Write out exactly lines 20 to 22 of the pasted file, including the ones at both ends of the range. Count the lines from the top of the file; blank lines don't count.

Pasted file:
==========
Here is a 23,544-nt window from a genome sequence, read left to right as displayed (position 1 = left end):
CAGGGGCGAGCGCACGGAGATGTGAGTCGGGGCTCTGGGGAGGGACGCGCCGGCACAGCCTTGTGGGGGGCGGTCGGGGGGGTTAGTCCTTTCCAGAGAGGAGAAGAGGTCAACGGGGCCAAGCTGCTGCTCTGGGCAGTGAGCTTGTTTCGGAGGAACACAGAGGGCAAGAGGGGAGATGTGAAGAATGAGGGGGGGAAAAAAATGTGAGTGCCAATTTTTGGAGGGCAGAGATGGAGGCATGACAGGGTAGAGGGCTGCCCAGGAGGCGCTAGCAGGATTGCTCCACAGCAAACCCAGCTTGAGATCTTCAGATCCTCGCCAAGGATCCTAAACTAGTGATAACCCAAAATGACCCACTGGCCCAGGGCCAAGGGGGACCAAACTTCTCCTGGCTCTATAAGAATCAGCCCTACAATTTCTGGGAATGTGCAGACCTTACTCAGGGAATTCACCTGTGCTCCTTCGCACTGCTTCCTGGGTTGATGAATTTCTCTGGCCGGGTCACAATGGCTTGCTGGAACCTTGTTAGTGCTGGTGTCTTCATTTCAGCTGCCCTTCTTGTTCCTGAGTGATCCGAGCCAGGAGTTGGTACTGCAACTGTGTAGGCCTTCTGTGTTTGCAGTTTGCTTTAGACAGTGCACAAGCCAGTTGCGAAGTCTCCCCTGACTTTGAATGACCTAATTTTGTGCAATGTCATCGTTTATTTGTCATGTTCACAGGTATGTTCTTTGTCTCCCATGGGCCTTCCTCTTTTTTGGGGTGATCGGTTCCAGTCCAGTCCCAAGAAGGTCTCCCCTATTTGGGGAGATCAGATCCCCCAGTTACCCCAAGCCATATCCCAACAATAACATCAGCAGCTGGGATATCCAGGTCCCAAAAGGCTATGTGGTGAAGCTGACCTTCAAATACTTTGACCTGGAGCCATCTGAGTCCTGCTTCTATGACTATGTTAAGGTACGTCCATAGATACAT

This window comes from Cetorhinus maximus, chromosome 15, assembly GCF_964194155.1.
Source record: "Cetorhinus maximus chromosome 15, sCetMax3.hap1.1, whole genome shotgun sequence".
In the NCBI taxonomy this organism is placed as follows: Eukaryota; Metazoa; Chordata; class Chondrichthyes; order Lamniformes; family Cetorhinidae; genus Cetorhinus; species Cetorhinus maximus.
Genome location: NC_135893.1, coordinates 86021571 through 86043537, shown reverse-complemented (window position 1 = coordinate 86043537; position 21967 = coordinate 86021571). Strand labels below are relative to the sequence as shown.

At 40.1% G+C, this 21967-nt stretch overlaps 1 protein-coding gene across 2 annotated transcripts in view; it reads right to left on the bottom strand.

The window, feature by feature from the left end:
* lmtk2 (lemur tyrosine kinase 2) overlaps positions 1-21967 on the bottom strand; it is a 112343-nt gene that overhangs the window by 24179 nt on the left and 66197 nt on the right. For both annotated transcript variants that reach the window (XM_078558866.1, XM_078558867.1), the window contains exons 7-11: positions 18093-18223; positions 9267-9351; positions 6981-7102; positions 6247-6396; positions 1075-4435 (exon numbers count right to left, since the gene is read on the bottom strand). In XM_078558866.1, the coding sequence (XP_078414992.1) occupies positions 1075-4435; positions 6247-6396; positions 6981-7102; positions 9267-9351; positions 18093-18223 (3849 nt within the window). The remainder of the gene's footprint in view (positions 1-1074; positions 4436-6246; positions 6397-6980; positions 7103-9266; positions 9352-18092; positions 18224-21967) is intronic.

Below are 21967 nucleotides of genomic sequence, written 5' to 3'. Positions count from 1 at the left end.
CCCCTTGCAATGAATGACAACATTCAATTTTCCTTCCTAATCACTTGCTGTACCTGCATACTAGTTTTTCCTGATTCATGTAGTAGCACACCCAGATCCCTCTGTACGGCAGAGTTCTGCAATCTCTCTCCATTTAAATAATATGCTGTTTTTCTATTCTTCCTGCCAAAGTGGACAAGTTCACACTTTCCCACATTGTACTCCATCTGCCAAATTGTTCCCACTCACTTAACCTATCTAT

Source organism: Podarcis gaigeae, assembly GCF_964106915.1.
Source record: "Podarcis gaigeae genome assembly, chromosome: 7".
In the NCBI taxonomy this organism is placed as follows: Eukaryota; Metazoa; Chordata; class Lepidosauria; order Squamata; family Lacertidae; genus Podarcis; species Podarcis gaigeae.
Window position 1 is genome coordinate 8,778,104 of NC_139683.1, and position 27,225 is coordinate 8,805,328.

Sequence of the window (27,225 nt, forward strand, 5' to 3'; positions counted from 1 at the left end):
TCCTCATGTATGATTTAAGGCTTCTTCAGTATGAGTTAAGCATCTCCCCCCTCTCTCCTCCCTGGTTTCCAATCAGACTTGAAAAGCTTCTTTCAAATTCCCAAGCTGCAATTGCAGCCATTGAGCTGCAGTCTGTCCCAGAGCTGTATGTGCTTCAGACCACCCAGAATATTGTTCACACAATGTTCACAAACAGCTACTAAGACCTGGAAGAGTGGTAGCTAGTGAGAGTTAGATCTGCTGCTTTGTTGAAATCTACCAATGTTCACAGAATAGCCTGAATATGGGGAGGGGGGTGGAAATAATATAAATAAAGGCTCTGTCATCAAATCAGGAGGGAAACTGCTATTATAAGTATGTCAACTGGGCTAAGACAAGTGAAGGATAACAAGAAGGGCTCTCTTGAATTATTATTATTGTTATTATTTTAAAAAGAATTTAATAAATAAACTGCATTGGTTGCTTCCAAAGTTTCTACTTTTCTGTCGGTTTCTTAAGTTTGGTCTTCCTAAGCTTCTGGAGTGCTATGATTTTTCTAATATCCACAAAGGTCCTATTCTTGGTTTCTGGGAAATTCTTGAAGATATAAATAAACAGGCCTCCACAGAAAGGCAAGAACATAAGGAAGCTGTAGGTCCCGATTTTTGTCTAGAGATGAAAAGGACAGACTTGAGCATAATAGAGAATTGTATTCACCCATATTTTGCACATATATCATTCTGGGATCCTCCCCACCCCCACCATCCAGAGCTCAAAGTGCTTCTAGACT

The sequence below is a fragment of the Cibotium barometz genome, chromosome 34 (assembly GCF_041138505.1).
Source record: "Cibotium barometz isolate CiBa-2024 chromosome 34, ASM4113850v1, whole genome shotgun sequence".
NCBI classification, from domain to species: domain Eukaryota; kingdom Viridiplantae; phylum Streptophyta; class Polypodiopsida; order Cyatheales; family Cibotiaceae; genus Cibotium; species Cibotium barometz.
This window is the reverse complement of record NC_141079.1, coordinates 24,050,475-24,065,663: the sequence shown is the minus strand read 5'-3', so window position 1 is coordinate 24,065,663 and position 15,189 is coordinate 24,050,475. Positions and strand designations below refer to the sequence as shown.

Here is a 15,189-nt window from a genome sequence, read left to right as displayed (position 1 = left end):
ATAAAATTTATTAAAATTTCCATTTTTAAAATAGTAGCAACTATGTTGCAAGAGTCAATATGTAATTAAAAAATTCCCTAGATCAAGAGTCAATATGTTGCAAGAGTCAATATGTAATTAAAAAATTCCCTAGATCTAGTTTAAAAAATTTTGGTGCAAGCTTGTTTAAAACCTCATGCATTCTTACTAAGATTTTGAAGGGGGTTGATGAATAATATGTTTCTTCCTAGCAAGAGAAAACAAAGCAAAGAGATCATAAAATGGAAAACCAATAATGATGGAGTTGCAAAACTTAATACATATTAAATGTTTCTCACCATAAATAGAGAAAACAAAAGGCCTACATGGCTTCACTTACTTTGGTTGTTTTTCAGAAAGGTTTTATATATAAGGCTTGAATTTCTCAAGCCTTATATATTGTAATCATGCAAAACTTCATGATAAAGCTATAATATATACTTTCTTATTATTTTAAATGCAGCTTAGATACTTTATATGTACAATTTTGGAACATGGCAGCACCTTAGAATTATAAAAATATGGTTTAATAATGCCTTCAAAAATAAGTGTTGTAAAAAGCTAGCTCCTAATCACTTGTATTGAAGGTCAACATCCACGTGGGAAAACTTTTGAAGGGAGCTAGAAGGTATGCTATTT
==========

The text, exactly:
NCBI classification, from domain to species: domain Eukaryota; kingdom Viridiplantae; phylum Streptophyta; class Polypodiopsida; order Cyatheales; family Cibotiaceae; genus Cibotium; species Cibotium barometz.
This window is the reverse complement of record NC_141079.1, coordinates 24,050,475-24,065,663: the sequence shown is the minus strand read 5'-3', so window position 1 is coordinate 24,065,663 and position 15,189 is coordinate 24,050,475. Positions and strand designations below refer to the sequence as shown.

Here is a 15,189-nt window from a genome sequence, read left to right as displayed (position 1 = left end):